Tariffs may wind up hurting Trump voters most of all, warn automakers

In a move President Donald Trump says is meant to fulfill a campaign promise and increase American jobs, foreign steel and aluminum producers will soon face hefty new tariffs — but some fear the move could quickly backfire and hurt precisely those who supported candidate Trump, especially workers in the U.S. auto industry.

With exceptions temporarily carved out for Canada and Mexico, steel imports will now face 25 percent tariffs, while aluminum will be subject to new 10 percent duties. Earlier in the week, Commerce Secretary Wilbur Ross tried to downplay the impact. But, considering the amount of steel and aluminum in a typical vehicle, prices for cars could go up by hundreds of dollars, analysts warn.

“This could backfire tremendously,” warned automotive analyst David Sullivan of AutoPacific, especially at a time when the auto industry is already showing signs of weakening sales that could result in lower profits and more job cuts.

Sullivan called the president’s tariffs plan “a very tone deaf move that could negatively impact a lot of workers,” many of which voted for Trump in 2016 in critical swing states like Michigan and Pennsylvania, as well as more solid Republican states such as South Carolina and Alabama that have become major automotive manufacturing centers.

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Impact of Trump's proposed steel and aluminum tariffs
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Impact of Trump's proposed steel and aluminum tariffs
NEW YORK, NY - MARCH 1: A trader is comforted by a coworker as they work on the floor of the New York Stock Exchange (NYSE) on March 1, 2018 in New York City. Major stock indexes plunged Thursday afternoon following President Trump's announcement that he was imposing a 25 percent tariff on imported steel and 10 percent on aluminum. Investor concern about the news rattled the Dow Jones industrial average, which closed down more than 400 points. (Photo by Eduardo Munoz Alvarez/Getty Images)
SAN FRANCISCO, CA - MARCH 02: Wine in aluminum cans is displayed on a shelf at Ales Unlimited on March 2, 2018 in San Francisco, California. Beverage companies that use aluminum for canned drinks are concerned that tariffs proposed by US President Donald Trump could result in higher prices for consumers and job cuts across the industry. (Photo by Justin Sullivan/Getty Images)
U.S. President Donald Trump announces that the United States will impose tariffs of 25 percent on steel imports and 10 percent on imported aluminum during a meeting at the White House in Washington, U.S., March 1, 2018. REUTERS/Kevin Lamarque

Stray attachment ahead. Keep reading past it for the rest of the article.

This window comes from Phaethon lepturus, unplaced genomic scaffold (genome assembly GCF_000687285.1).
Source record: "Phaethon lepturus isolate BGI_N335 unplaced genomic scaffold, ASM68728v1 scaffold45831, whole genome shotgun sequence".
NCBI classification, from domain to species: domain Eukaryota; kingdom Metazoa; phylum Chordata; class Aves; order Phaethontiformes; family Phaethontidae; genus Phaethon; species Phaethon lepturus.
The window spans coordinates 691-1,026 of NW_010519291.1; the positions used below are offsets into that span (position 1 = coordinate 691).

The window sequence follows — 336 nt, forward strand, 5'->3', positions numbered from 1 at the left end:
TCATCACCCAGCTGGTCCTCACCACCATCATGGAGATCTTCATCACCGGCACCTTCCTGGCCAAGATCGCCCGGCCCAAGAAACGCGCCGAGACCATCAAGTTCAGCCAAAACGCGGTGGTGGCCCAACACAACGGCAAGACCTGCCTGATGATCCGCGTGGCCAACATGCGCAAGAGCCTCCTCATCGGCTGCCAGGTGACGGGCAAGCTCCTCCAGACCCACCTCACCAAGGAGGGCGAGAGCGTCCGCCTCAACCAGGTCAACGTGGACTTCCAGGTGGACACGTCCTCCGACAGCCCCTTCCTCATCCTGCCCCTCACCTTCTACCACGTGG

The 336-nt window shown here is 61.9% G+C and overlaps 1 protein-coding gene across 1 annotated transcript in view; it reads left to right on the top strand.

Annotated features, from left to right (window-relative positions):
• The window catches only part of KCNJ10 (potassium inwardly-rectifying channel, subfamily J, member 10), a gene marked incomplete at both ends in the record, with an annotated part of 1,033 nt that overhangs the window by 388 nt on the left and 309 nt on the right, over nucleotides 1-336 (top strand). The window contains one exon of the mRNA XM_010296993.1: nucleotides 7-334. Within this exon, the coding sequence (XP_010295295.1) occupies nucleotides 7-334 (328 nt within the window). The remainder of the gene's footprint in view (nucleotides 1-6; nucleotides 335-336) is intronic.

Members of trade unions hold a protest against US President Donal Trump's import surcharge on Brazilian steel and in defense of their employment, outside the US Consulate in Sao Paulo, Brazil, on March 5, 2018. Since announcing last week plans to impose a 25 percent tariff on steel imports and 10 percent on aluminium, Trump has shrugged off threats from many nations, including China, Canada, Brazil and Mexico among others. / AFP PHOTO / Miguel SCHINCARIOL (Photo credit should read MIGUEL SCHINCARIOL/AFP/Getty Images)
SAN FRANCISCO, CA - MARCH 02: Beer in aluminum cans is displayed on a shelf at Ales Unlimited on March 2, 2018 in San Francisco, California. Beverage companies that use aluminum for canned drinks are concerned that tariffs proposed by US President Donald Trump could result in higher prices for consumers and job cuts across the industry. (Photo by Justin Sullivan/Getty Images)
White House Chief of Staff John Kelly and press secretary Sarah Sanders listen as U.S. President Donald Trump announces that the United States will impose tariffs of 25 percent on steel imports and 10 percent on imported aluminum during a meeting at the White House in Washington, U.S., March 1, 2018. REUTERS/Kevin Lamarque
NEW YORK, NY - MARCH 1: Traders work on the floor of the New York Stock Exchange (NYSE) on March 1, 2018 in New York City. Major stock indexes plunged Thursday afternoon following President Trump's announcement that he was imposing a 25 percent tariff on imported steel and 10 percent on aluminum. Investor concern about the news rattled the Dow Jones industrial average, which closed down more than 400 points. (Photo by Eduardo Munoz Alvarez/Getty Images)
Members of trade unions hold a protest against US President Donal Trump's import surcharge on Brazilian steel and in defense of their employment, outside the US Consulate in Sao Paulo, Brazil, on March 5, 2018. Since announcing last week plans to impose a 25 percent tariff on steel imports and 10 percent on aluminium, Trump has shrugged off threats from many nations, including China, Canada, Brazil and Mexico among others. / AFP PHOTO / Miguel SCHINCARIOL (Photo credit should read MIGUEL SCHINCARIOL/AFP/Getty Images)
Chairman, CEO and president of Nucor John Ferriola and U.S. Steel CEO Dave Burritt flank U.S. President Donald Trump as he announces that the United States will impose tariffs of 25 percent on steel imports and 10 percent on imported aluminum during a meeting at the White House in Washington, U.S., March 1, 2018. REUTERS/Kevin Lamarque
NEW YORK, NY - MARCH 1: A trader works on the floor of the New York Stock Exchange (NYSE) on March 1, 2018 in New York City. Major stock indexes plunged Thursday afternoon following President Trump's announcement that he was imposing a 25 percent tariff on imported steel and 10 percent on aluminum. Investor concern about the news rattled the Dow Jones industrial average, which closed down more than 400 points. (Photo by Eduardo Munoz Alvarez/Getty Images)
SAN FRANCISCO, CA - MARCH 02: Wine in aluminum cans is displayed on a shelf at Ales Unlimited on March 2, 2018 in San Francisco, California. Beverage companies that use aluminum for canned drinks are concerned that tariffs proposed by US President Donald Trump could result in higher prices for consumers and job cuts across the industry. (Photo by Justin Sullivan/Getty Images)
NEW YORK, NY - MARCH 1: Traders work on the floor of the New York Stock Exchange (NYSE) on March 1, 2018 in New York City. Major stock indexes plunged Thursday afternoon following President Trump's announcement that he was imposing a 25 percent tariff on imported steel and 10 percent on aluminum. Investor concern about the news rattled the Dow Jones industrial average, which closed down more than 400 points. (Photo by Eduardo Munoz Alvarez/Getty Images)